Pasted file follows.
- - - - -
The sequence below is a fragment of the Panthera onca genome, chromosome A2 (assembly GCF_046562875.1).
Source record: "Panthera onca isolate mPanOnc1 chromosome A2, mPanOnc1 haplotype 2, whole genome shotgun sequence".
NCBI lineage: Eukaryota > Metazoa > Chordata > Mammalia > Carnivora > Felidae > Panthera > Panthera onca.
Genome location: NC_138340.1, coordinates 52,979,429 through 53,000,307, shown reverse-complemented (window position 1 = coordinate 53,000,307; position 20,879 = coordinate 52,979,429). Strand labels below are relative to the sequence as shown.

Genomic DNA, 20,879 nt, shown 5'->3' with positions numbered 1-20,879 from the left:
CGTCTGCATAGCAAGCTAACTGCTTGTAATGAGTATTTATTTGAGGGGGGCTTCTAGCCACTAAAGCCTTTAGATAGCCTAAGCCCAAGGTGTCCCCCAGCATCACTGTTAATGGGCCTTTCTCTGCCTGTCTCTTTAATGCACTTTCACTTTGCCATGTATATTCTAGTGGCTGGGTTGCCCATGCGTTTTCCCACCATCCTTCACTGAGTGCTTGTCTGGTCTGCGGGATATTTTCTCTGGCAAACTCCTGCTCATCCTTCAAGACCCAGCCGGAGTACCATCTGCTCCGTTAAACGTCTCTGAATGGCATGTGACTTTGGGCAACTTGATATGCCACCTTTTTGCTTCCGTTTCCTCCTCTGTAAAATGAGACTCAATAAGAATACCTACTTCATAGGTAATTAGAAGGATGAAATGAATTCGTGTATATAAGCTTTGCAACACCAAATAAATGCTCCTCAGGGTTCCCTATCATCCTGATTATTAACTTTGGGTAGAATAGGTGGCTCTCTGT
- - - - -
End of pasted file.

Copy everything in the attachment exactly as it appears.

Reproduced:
The sequence below is a fragment of the Panthera onca genome, chromosome A2 (assembly GCF_046562875.1).
Source record: "Panthera onca isolate mPanOnc1 chromosome A2, mPanOnc1 haplotype 2, whole genome shotgun sequence".
NCBI lineage: Eukaryota > Metazoa > Chordata > Mammalia > Carnivora > Felidae > Panthera > Panthera onca.
Genome location: NC_138340.1, coordinates 52,979,429 through 53,000,307, shown reverse-complemented (window position 1 = coordinate 53,000,307; position 20,879 = coordinate 52,979,429). Strand labels below are relative to the sequence as shown.

Genomic DNA, 20,879 nt, shown 5'->3' with positions numbered 1-20,879 from the left:
CGTCTGCATAGCAAGCTAACTGCTTGTAATGAGTATTTATTTGAGGGGGGCTTCTAGCCACTAAAGCCTTTAGATAGCCTAAGCCCAAGGTGTCCCCCAGCATCACTGTTAATGGGCCTTTCTCTGCCTGTCTCTTTAATGCACTTTCACTTTGCCATGTATATTCTAGTGGCTGGGTTGCCCATGCGTTTTCCCACCATCCTTCACTGAGTGCTTGTCTGGTCTGCGGGATATTTTCTCTGGCAAACTCCTGCTCATCCTTCAAGACCCAGCCGGAGTACCATCTGCTCCGTTAAACGTCTCTGAATGGCATGTGACTTTGGGCAACTTGATATGCCACCTTTTTGCTTCCGTTTCCTCCTCTGTAAAATGAGACTCAATAAGAATACCTACTTCATAGGTAATTAGAAGGATGAAATGAATTCGTGTATATAAGCTTTGCAACACCAAATAAATGCTCCTCAGGGTTCCCTATCATCCTGATTATTAACTTTGGGTAGAATAGGTGGCTCTCTGT